Updated: Jan. 06, 2016
Hidden Sparks is now accepting applications for its subsidized Internal Coach Program, designed to train faculty members of a school to be school-based experts on diverse learners. Coaches receive training and ongoing support as they help teachers hone in on strategies for maximizing student strengths. Participating schools in NY, NJ, Baltimore, Chicago, and now, Boca Raton, Florida. The 6-day training will take place on February 9, 10, 24, 25, & March 8-9 2016 in a Midtown Manhattan location.
Updated: Nov. 25, 2015
The editors of the Journal of Jewish Education are interested in receiving papers that address and consider the phenomenon of Special Needs and Inclusion in Jewish Education. The field of Jewish special education is relatively new, and rapidly growing. Children have special educational needs if they have a learning challenge that calls for a special educational provision to be made for them.
Updated: Nov. 18, 2015
The study explored the understanding and implementation of inclusive education in an independent Jewish community school; a school with a community ethos of care and belonging, whose context is, by definition, exclusionary on the grounds of a particular social category - religion. However, this exclusionary agenda positioned the school as inclusive on the grounds of strong communal values. Nevertheless, the school struggled with difference and diversity despite its purportedly strong communal spirit and religious culture. Further, it is arguable that the challenges encountered by the school may be indicative of the emergent economic context of South Africa where aspiration is often thwarted by economic realities.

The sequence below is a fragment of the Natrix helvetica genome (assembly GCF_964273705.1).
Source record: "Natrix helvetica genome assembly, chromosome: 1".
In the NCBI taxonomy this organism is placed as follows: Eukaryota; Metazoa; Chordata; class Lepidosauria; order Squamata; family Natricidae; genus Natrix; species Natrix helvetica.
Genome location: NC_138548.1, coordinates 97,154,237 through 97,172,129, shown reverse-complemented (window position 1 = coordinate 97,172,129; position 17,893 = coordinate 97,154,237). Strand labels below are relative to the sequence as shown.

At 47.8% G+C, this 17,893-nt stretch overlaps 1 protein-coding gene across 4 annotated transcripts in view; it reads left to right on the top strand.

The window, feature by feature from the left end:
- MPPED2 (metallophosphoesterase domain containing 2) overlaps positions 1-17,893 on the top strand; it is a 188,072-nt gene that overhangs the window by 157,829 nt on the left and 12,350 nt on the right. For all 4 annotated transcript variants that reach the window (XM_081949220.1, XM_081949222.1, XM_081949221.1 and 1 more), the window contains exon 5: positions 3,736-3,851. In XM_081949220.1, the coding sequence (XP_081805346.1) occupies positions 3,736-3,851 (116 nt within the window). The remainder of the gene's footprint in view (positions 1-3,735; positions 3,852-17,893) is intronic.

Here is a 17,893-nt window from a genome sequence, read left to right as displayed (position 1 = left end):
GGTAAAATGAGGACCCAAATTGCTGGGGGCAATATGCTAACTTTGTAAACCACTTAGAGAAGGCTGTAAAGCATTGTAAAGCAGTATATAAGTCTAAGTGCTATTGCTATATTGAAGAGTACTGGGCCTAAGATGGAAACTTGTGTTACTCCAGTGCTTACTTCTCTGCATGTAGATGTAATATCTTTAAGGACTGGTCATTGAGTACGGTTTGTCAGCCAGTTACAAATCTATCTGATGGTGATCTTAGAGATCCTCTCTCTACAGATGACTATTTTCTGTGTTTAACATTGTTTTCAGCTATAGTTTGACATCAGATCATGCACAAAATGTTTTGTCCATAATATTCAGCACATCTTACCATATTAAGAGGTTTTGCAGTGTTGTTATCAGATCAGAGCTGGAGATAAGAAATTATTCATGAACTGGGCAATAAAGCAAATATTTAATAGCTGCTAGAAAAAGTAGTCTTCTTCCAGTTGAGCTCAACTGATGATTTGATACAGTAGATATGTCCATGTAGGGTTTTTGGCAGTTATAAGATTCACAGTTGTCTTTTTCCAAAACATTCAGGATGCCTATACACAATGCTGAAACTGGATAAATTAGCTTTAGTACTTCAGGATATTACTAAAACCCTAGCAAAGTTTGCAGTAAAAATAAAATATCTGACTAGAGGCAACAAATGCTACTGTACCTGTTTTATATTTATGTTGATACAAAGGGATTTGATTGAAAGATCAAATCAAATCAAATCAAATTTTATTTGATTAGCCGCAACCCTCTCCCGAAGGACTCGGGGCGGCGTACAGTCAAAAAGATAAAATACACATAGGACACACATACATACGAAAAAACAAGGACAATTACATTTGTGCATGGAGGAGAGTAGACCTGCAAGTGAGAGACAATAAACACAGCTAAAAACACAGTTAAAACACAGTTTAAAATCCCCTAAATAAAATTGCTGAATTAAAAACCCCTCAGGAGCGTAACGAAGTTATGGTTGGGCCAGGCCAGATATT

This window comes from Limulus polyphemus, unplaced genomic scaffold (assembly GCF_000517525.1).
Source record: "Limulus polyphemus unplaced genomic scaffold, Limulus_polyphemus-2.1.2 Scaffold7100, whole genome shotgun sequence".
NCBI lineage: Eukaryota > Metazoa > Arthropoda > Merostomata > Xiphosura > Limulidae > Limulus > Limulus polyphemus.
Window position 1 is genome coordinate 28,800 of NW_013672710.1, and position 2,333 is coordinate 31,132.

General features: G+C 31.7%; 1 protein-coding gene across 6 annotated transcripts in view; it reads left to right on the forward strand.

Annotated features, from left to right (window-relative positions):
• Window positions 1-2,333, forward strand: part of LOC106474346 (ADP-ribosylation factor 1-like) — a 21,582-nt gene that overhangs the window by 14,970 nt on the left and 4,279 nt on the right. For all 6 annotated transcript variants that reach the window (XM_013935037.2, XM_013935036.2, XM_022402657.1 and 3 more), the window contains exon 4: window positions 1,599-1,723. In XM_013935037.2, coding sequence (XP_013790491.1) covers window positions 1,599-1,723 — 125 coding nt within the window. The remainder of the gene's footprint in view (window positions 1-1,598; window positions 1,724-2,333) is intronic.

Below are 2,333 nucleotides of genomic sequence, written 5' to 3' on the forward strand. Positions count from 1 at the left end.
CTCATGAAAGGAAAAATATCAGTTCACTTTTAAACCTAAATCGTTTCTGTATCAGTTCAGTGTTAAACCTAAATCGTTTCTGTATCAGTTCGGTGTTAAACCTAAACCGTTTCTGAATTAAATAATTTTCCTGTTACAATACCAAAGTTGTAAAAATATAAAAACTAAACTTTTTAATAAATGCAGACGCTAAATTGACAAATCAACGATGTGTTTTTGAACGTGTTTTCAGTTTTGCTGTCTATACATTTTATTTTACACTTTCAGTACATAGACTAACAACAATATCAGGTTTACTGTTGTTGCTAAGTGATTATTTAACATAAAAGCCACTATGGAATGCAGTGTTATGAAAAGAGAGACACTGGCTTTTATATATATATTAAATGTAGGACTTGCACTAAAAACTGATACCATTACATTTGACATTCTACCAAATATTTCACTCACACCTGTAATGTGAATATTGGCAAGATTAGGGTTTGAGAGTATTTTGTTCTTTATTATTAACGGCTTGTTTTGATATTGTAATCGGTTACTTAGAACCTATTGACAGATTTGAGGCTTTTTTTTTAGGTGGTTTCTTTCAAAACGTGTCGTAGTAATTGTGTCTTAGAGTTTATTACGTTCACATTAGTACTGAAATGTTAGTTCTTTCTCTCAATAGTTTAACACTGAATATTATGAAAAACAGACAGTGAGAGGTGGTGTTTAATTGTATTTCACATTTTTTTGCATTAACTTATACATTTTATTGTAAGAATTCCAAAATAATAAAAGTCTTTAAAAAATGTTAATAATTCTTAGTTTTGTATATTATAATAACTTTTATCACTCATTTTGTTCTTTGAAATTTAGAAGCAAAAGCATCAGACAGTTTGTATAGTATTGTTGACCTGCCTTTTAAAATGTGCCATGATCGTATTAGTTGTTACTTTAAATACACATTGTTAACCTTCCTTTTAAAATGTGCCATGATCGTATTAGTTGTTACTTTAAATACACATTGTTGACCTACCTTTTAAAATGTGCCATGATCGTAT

Updated: Nov. 11, 2015
Assessment is a critical function at all levels of day schools. From the classroom to the boardroom, the faculty to the head, every stakeholder and every aspect of school operations stand to benefit from evaluation. Nonetheless, thinking about assessment, and the vehicles for achieving it, are changing in many ways parallel to other aspects of school design. This issue offers reflections about assessment, various and novel ways of achieving it, and discussion of outcomes that can result from successful measurement.